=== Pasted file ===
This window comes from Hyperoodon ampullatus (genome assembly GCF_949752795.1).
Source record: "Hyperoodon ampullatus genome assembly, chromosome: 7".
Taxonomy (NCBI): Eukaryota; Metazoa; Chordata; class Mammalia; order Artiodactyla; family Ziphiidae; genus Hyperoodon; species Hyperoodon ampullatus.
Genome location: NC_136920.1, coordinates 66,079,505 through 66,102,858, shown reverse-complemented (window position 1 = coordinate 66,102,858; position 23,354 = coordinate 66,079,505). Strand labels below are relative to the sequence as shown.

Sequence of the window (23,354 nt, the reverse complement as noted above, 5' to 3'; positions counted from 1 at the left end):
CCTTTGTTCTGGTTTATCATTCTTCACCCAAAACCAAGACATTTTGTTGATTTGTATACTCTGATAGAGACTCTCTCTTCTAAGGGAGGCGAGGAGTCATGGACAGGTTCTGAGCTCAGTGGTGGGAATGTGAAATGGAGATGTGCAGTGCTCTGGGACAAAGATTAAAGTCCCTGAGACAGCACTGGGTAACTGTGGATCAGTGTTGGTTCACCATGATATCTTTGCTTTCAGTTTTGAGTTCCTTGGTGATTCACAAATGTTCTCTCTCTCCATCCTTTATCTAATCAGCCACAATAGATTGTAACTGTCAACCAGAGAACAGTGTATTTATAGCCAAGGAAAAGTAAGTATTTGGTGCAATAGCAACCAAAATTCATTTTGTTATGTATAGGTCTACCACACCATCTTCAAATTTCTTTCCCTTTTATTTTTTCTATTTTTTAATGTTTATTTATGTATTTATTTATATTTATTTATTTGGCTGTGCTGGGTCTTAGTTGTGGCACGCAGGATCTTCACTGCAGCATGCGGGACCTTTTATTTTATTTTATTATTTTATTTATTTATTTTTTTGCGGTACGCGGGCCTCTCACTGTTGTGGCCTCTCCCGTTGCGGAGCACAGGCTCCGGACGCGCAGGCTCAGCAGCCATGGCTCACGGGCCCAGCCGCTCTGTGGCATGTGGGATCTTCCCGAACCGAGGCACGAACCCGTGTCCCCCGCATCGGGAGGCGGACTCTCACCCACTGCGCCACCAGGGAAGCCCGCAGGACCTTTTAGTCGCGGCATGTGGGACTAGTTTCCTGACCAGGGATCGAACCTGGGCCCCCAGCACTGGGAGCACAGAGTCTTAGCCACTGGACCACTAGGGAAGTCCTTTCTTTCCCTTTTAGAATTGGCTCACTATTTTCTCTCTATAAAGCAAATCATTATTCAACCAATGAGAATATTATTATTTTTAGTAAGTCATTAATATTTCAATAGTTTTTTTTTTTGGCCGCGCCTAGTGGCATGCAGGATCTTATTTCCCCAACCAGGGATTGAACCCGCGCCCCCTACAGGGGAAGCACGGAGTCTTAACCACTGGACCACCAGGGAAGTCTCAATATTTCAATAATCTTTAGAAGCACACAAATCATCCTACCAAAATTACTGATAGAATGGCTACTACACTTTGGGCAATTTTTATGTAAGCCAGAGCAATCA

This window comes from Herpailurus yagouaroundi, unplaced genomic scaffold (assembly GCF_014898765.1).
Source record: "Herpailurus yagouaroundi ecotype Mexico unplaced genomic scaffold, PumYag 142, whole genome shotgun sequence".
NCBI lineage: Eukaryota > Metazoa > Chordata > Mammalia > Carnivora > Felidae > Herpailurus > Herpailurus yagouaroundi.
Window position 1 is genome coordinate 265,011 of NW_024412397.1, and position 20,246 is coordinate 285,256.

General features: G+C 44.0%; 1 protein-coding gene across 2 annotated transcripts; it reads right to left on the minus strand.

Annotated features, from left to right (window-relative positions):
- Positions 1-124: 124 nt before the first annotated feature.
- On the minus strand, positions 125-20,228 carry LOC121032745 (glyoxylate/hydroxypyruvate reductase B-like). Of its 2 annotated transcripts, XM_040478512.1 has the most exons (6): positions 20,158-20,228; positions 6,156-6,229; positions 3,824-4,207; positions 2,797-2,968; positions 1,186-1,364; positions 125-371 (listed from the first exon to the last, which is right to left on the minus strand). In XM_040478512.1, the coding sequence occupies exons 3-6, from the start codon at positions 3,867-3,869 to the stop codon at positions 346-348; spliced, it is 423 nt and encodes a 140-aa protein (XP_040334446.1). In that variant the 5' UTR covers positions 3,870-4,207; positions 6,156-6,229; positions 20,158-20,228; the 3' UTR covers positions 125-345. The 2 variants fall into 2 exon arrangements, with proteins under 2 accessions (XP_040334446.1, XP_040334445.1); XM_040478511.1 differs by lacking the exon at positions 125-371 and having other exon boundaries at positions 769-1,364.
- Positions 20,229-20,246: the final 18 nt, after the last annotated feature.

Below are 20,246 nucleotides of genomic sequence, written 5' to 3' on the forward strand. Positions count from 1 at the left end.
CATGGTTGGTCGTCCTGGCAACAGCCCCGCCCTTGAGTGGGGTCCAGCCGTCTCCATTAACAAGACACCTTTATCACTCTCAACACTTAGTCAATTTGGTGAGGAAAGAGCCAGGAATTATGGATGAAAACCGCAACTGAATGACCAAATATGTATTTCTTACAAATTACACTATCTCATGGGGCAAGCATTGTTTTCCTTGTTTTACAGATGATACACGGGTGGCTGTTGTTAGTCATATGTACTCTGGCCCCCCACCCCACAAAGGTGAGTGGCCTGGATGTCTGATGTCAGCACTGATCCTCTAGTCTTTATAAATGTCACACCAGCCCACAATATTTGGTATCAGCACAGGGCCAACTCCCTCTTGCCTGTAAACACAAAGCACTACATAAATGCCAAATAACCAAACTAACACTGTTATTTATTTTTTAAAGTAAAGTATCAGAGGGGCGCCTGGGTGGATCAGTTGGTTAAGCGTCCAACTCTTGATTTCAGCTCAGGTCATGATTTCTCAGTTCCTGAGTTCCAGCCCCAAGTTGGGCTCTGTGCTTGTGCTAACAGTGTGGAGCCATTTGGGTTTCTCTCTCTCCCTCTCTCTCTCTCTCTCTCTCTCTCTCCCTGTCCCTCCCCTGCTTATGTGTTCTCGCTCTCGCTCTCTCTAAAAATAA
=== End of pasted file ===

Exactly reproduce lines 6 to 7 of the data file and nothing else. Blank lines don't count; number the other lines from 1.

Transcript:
CCTTTGTTCTGGTTTATCATTCTTCACCCAAAACCAAGACATTTTGTTGATTTGTATACTCTGATAGAGACTCTCTCTTCTAAGGGAGGCGAGGAGTCATGGACAGGTTCTGAGCTCAGTGGTGGGAATGTGAAATGGAGATGTGCAGTGCTCTGGGACAAAGATTAAAGTCCCTGAGACAGCACTGGGTAACTGTGGATCAGTGTTGGTTCACCATGATATCTTTGCTTTCAGTTTTGAGTTCCTTGGTGATTCACAAATGTTCTCTCTCTCCATCCTTTATCTAATCAGCCACAATAGATTGTAACTGTCAACCAGAGAACAGTGTATTTATAGCCAAGGAAAAGTAAGTATTTGGTGCAATAGCAACCAAAATTCATTTTGTTATGTATAGGTCTACCACACCATCTTCAAATTTCTTTCCCTTTTATTTTTTCTATTTTTTAATGTTTATTTATGTATTTATTTATATTTATTTATTTGGCTGTGCTGGGTCTTAGTTGTGGCACGCAGGATCTTCACTGCAGCATGCGGGACCTTTTATTTTATTTTATTATTTTATTTATTTATTTTTTTGCGGTACGCGGGCCTCTCACTGTTGTGGCCTCTCCCGTTGCGGAGCACAGGCTCCGGACGCGCAGGCTCAGCAGCCATGGCTCACGGGCCCAGCCGCTCTGTGGCATGTGGGATCTTCCCGAACCGAGGCACGAACCCGTGTCCCCCGCATCGGGAGGCGGACTCTCACCCACTGCGCCACCAGGGAAGCCCGCAGGACCTTTTAGTCGCGGCATGTGGGACTAGTTTCCTGACCAGGGATCGAACCTGGGCCCCCAGCACTGGGAGCACAGAGTCTTAGCCACTGGACCACTAGGGAAGTCCTTTCTTTCCCTTTTAGAATTGGCTCACTATTTTCTCTCTATAAAGCAAATCATTATTCAACCAATGAGAATATTATTATTTTTAGTAAGTCATTAATATTTCAATAGTTTTTTTTTTTGGCCGCGCCTAGTGGCATGCAGGATCTTATTTCCCCAACCAGGGATTGAACCCGCGCCCCCTACAGGGGAAGCACGGAGTCTTAACCACTGGACCACCAGGGAAGTCTCAATATTTCAATAATCTTTAGAAGCACACAAATCATCCTACCAAAATTACTGATAGAATGGCTACTACACTTTGGGCAATTTTTATGTAAGCCAGAGCAATCA

This window comes from Herpailurus yagouaroundi, unplaced genomic scaffold (assembly GCF_014898765.1).